Between the ages of one-and-a-half and two years children start to form elementary phrases and clauses. This stage of their linguistic development provides the first clear evidence that they have begun to develop a grammar of the language being acquired. It is therefore of paramount importance for any attempt to construct a theory of language acquisition.
Drawing data from a corpus of more that 100,000 spontaneous utterances, Andrew Radford demonstrates that the fundamental characteristic of children's earliest structures is that they are essentially lexical and thematic in nature. They show evidence of the acqusition of lexical but not functional categories, and of thematic but not nonthematic constituents. This hypothesis provides a unified account of a wide range of phenomena in early child English including children's nonmastery of determiners, possessives, pronouns, missing arguments, expletives, case, binding, tense, agreement, auxiliaries, infinitives, complementisers, and movement phenomena.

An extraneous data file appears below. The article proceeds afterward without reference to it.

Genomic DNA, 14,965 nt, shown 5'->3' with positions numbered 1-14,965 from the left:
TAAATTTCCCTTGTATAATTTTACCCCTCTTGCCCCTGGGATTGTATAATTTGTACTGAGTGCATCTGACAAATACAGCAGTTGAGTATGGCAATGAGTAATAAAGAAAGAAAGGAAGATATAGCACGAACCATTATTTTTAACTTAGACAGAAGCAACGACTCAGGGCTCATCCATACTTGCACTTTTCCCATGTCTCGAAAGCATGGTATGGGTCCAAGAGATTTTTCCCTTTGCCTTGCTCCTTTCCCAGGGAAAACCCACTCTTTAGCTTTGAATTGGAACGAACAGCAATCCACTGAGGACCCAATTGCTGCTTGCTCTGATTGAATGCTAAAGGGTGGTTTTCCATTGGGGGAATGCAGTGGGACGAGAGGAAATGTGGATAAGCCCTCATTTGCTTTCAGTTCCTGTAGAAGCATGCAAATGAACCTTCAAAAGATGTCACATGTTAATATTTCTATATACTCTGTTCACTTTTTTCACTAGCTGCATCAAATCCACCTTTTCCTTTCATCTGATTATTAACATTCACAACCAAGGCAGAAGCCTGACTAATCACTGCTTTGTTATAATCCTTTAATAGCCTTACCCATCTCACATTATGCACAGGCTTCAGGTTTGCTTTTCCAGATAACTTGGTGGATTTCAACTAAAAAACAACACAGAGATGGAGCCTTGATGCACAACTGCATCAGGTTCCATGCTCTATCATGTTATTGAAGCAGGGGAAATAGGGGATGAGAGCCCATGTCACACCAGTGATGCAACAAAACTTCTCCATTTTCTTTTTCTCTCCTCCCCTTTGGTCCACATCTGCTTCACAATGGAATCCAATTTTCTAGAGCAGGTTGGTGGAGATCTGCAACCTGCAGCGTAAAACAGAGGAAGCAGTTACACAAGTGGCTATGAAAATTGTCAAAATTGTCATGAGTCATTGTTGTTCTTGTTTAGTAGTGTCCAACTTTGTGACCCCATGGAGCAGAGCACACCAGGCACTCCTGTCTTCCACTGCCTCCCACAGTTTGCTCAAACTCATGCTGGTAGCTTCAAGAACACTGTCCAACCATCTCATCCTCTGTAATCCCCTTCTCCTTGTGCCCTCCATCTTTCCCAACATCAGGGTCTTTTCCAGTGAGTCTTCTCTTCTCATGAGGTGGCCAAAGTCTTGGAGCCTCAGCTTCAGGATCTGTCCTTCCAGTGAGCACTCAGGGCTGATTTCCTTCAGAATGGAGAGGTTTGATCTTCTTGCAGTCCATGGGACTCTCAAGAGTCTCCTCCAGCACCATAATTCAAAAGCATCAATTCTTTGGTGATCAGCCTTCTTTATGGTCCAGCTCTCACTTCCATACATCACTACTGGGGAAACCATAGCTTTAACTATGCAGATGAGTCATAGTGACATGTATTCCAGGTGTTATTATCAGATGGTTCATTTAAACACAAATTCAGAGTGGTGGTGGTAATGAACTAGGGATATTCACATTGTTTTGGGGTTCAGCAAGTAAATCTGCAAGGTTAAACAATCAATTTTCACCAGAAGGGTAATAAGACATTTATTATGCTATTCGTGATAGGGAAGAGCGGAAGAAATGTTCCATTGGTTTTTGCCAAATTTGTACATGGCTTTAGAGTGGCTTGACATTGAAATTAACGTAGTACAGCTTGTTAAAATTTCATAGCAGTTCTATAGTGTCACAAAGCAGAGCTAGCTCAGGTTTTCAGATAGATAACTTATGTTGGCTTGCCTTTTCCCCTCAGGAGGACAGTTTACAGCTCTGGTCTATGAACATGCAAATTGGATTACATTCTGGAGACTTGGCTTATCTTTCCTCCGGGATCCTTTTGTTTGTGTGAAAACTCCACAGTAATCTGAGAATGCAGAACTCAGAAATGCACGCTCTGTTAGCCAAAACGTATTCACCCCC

This detailed study of children's initial grammars suggests a model of acquisition which is essentially maturational. Different modules of the child's grammar come into operation at different stages of development, triggered by relevant aspects of the child's experience. In this, Radford's account sheds significant light on some of the fundamental questions for the theory of language acquisition.